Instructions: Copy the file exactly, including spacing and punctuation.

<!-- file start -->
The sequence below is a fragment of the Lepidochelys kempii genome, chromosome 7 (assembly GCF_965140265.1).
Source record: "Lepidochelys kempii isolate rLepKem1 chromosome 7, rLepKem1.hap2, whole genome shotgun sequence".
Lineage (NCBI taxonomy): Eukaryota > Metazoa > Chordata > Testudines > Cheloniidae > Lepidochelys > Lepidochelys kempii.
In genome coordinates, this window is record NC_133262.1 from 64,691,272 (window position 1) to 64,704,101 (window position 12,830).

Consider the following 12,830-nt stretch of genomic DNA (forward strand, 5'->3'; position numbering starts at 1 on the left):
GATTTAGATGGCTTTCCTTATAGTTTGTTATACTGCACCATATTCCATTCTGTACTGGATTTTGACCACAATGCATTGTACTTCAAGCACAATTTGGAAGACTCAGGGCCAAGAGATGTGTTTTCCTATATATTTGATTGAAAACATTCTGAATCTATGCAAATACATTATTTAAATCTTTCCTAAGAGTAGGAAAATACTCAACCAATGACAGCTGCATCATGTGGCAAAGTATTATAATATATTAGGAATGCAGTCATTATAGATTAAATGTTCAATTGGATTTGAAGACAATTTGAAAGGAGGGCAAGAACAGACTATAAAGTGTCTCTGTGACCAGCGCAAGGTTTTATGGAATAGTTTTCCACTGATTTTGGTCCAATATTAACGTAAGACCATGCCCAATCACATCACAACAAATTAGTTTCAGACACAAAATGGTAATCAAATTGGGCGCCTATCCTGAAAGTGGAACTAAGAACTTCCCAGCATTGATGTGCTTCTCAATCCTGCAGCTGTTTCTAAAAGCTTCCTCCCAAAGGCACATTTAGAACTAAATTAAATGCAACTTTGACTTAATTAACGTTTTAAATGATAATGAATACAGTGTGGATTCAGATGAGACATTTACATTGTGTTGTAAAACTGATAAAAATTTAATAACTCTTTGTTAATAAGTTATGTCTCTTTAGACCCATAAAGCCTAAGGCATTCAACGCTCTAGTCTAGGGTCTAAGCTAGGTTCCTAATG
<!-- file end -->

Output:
The sequence below is a fragment of the Lepidochelys kempii genome, chromosome 7 (assembly GCF_965140265.1).
Source record: "Lepidochelys kempii isolate rLepKem1 chromosome 7, rLepKem1.hap2, whole genome shotgun sequence".
Lineage (NCBI taxonomy): Eukaryota > Metazoa > Chordata > Testudines > Cheloniidae > Lepidochelys > Lepidochelys kempii.
In genome coordinates, this window is record NC_133262.1 from 64,691,272 (window position 1) to 64,704,101 (window position 12,830).

Consider the following 12,830-nt stretch of genomic DNA (forward strand, 5'->3'; position numbering starts at 1 on the left):
GATTTAGATGGCTTTCCTTATAGTTTGTTATACTGCACCATATTCCATTCTGTACTGGATTTTGACCACAATGCATTGTACTTCAAGCACAATTTGGAAGACTCAGGGCCAAGAGATGTGTTTTCCTATATATTTGATTGAAAACATTCTGAATCTATGCAAATACATTATTTAAATCTTTCCTAAGAGTAGGAAAATACTCAACCAATGACAGCTGCATCATGTGGCAAAGTATTATAATATATTAGGAATGCAGTCATTATAGATTAAATGTTCAATTGGATTTGAAGACAATTTGAAAGGAGGGCAAGAACAGACTATAAAGTGTCTCTGTGACCAGCGCAAGGTTTTATGGAATAGTTTTCCACTGATTTTGGTCCAATATTAACGTAAGACCATGCCCAATCACATCACAACAAATTAGTTTCAGACACAAAATGGTAATCAAATTGGGCGCCTATCCTGAAAGTGGAACTAAGAACTTCCCAGCATTGATGTGCTTCTCAATCCTGCAGCTGTTTCTAAAAGCTTCCTCCCAAAGGCACATTTAGAACTAAATTAAATGCAACTTTGACTTAATTAACGTTTTAAATGATAATGAATACAGTGTGGATTCAGATGAGACATTTACATTGTGTTGTAAAACTGATAAAAATTTAATAACTCTTTGTTAATAAGTTATGTCTCTTTAGACCCATAAAGCCTAAGGCATTCAACGCTCTAGTCTAGGGTCTAAGCTAGGTTCCTAATG